The first element that have to be set is the protocol server, a part of the software which interacts with the network, as it intercepts calls and translates everything into ASGI to the application. With websocket and HTTP we can use Daphne. Once the connection is established, a scope is created. It collects all the data about the connection itself and it has to be routed through the routing. While scope makes sure the connection and the application instance communicate, the routing maps the messages to the consumer. 

In Channels, consumers are high-level abstractions, classes which manage the events. Generally speaking, consumers are protocol independent, while websocket consumers, which are a specialization linked to websockets, are an exception. In this post blog we will dive into what can be done with websocket consumers.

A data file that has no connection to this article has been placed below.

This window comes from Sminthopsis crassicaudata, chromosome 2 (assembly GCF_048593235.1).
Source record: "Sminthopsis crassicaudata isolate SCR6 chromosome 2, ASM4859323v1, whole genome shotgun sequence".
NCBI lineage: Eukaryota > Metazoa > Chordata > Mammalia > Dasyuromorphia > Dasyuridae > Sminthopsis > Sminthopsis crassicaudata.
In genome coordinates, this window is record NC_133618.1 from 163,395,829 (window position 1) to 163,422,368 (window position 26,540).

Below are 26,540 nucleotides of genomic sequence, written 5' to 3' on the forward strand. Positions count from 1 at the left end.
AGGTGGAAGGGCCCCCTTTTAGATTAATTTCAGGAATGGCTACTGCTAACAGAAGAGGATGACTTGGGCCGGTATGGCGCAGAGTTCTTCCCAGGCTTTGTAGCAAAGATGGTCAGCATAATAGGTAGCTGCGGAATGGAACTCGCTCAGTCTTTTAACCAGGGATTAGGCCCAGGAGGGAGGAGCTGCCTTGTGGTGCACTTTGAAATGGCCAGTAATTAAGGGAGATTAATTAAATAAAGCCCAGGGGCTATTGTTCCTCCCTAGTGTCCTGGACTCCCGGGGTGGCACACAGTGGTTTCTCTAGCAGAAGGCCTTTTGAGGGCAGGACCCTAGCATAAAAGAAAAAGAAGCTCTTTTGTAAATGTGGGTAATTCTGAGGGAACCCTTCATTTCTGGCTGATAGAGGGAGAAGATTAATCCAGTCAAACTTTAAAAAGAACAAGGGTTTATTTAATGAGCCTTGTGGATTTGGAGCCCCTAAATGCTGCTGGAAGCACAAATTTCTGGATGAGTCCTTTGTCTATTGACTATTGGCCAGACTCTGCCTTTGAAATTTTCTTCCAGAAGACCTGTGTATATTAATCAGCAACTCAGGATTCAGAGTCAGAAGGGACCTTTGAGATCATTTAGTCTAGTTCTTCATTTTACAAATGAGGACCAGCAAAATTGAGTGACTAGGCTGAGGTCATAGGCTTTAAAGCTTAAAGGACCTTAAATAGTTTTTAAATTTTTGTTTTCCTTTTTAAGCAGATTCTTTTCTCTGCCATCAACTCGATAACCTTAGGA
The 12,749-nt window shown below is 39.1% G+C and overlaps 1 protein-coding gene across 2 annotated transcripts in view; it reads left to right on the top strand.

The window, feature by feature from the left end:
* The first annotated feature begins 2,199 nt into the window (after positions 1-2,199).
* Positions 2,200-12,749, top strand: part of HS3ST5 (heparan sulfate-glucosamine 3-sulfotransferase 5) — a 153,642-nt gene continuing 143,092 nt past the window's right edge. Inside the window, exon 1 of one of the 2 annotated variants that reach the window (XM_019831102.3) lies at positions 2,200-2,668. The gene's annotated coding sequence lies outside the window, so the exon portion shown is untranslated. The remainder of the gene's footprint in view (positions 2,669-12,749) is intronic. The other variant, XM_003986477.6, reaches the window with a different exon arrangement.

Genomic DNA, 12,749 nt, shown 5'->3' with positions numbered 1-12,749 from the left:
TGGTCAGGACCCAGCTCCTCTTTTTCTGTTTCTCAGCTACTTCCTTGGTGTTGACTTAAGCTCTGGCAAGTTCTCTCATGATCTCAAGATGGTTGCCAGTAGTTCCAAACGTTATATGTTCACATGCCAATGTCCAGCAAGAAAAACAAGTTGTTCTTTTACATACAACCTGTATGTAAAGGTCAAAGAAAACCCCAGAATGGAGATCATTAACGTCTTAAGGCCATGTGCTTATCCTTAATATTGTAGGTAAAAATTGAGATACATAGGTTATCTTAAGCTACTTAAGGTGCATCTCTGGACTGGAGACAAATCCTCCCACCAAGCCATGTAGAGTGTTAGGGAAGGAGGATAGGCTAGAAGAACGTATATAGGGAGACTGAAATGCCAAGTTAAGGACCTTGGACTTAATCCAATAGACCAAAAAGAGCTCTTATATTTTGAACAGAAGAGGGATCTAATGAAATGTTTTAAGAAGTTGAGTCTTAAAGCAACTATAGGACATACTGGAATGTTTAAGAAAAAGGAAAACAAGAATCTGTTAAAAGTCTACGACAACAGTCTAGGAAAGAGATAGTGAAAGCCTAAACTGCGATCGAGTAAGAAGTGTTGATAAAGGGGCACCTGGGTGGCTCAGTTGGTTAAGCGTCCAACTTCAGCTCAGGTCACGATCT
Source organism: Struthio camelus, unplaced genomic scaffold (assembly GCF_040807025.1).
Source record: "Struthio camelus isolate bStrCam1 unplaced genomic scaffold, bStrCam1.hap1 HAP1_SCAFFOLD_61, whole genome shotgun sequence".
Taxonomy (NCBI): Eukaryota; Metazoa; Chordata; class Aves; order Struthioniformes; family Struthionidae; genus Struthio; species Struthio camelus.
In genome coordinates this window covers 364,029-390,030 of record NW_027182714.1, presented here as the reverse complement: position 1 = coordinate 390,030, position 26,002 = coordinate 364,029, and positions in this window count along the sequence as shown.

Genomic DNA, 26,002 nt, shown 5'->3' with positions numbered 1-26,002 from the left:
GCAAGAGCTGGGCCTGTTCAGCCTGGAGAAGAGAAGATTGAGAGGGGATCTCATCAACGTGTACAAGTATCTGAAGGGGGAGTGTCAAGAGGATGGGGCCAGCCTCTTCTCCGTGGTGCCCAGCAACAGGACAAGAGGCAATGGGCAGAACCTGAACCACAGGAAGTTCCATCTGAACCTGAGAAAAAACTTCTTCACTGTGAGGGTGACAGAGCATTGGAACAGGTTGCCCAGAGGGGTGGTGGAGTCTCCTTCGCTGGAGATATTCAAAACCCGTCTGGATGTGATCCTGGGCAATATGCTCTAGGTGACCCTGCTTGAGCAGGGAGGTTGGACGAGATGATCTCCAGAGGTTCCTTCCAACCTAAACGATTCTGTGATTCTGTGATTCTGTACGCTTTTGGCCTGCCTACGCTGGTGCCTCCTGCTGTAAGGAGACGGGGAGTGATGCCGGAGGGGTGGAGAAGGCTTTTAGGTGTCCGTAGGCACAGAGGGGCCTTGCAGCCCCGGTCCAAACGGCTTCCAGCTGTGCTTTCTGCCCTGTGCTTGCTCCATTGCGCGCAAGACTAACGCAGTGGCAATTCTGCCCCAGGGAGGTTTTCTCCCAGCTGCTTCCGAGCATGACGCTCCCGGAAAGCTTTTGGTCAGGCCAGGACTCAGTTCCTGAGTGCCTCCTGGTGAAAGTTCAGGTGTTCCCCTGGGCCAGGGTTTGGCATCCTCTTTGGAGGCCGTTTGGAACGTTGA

Where does the app name come from? Channels is, ironically, a “minor” element, since it’s a mechanism that has the function of conveying messages through the instances of various consumers. 


To demonstrate the potential of Channels I developed a web application which allows to perform these actions:

  • Counting active users
    users have the possibility to know if there are other users that accessed the dashboard  
  • Concurrency checking
    users can check if other users accessed or are modifying a given resource
  • Have all useful notifications on the browser
    all the actions performed by users are notified to the browser  


To create this application I worked on three levels

  • Channel layers configuration
  • routing
  • consumers


ASGI_APPLICATION = 'dashboard.routing.application'
    'default': {
        'BACKEND': 'channels_redis.core.RedisChannelLayer',
        'CONFIG': {
            'hosts': [('localhost', 6379)],